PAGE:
Below you will find a selection of published pieces, including news stories, blogs and features.
Secret City Life
Metro Phoenix Project (name not yet released to public)
2013-2014: Editor of six community magazines in the Knoxville, Tenn., area
2012-2013: Editor of a 24/7 online newspaper – Snellville Patch
2011-2012: Copy editor for Women’s Views on News
1999-2012: Private music instructor, freelance writer
NEWS STORIES and COLUMNS
The Girl Effect is ‘a movement driven by girl champions around the globe.’
When a girl living in poverty turns 12, her life reaches a crossroads.
One path has her marrying – one in seven marry at the age of 14 in developing parts of the world – becoming pregnant by 15, possibly contracting HIV, and possibly forced to sell her body in order to survive.
The other path is much brighter – receive an education, stay healthy, marry when she chooses and raise a healthy family.
In a world of capitalist businessmen and women whose main interest lies in their green bottom line, Ashoka goes against the grain by bringing the rare individual – whose purpose is to save the world – into the spotlight.
Ashoka describes itself as the “global association of the world’s leading social entrepreneurs.” It invests in people.
In a press release issued on July 20, ActionAid International talked about a new problem facing the citizens of Somalia and Kenya– stomach binding. In response to intense hunger and no way to curb it, women are tying ropes or cloths around their stomach in an effort to go about their daily lives without suffering.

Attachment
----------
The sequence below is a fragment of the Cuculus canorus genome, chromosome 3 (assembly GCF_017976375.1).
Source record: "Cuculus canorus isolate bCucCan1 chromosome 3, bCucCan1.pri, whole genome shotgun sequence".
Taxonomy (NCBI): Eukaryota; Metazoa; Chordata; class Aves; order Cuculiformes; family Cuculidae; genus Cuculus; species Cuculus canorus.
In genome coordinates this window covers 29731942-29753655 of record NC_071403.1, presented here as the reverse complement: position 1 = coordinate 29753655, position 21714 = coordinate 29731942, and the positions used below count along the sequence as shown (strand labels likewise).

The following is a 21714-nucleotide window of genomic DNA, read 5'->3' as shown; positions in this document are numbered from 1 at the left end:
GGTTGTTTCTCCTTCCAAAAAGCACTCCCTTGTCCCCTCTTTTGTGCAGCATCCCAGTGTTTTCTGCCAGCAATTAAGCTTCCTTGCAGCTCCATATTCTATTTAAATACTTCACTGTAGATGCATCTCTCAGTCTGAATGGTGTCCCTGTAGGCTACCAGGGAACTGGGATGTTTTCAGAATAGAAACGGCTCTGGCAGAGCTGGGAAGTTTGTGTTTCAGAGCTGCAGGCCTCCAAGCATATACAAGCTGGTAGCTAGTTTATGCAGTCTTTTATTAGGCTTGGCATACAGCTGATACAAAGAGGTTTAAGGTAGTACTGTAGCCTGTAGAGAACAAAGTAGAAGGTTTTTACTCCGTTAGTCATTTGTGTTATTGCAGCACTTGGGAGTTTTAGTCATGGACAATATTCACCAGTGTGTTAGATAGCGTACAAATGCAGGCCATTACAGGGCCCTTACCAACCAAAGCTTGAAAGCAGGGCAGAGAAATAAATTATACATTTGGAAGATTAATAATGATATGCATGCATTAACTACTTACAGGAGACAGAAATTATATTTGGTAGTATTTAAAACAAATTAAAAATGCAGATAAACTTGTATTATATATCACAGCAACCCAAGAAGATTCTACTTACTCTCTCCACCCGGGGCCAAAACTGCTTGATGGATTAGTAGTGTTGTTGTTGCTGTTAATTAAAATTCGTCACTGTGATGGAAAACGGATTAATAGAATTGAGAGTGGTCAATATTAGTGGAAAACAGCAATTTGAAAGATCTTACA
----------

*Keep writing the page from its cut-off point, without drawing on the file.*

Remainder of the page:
This practice is not new, and has been done for generations as famine and hunger enters their lives over and over. As the drought worsens and famine spreads, more women are resorting to this practice.
About two decades ago, there were just three classes in Gwinnett County schools teaching children with special needs related to autism. Today there are more than 2,400 teachers in special needs classes throughout the entire district, and for good reason.
Some 17,400 students are enrolled in special needs classrooms in Gwinnett County schools, and like so many other districts, officials are seeing a surge of children diagnosed with autism. There are currently about 1,500 students in the district diagnosed with autism. In just the past three years, there has been nearly a 20 percent hike in students with the complex brain disorder, which affects the way children perceive the world, and how they communication and interact with others.
Snellville resident Samira Ahmed, originally from Ethiopia, moved to Clarkston on July 12, 1995.
Part of her story was featured earlier this month, including her transition to life in America and the challenges she and her family faced. The most challenging event, though, was what she left behind, or rather, who.
AIDS: A Story from the Past
It was 1989.
My Uncle, Ace Davis, had just died of AIDS.
My mother came home from the funeral and wrapped her arms around my brother and I, hugging us tighter than I remember ever being hugged before. She was trying so hard not to cry, but couldn’t prevent a few stray tears from trickling down her cheeks.
When I asked what was wrong, she said, “I’m just happy to see you.”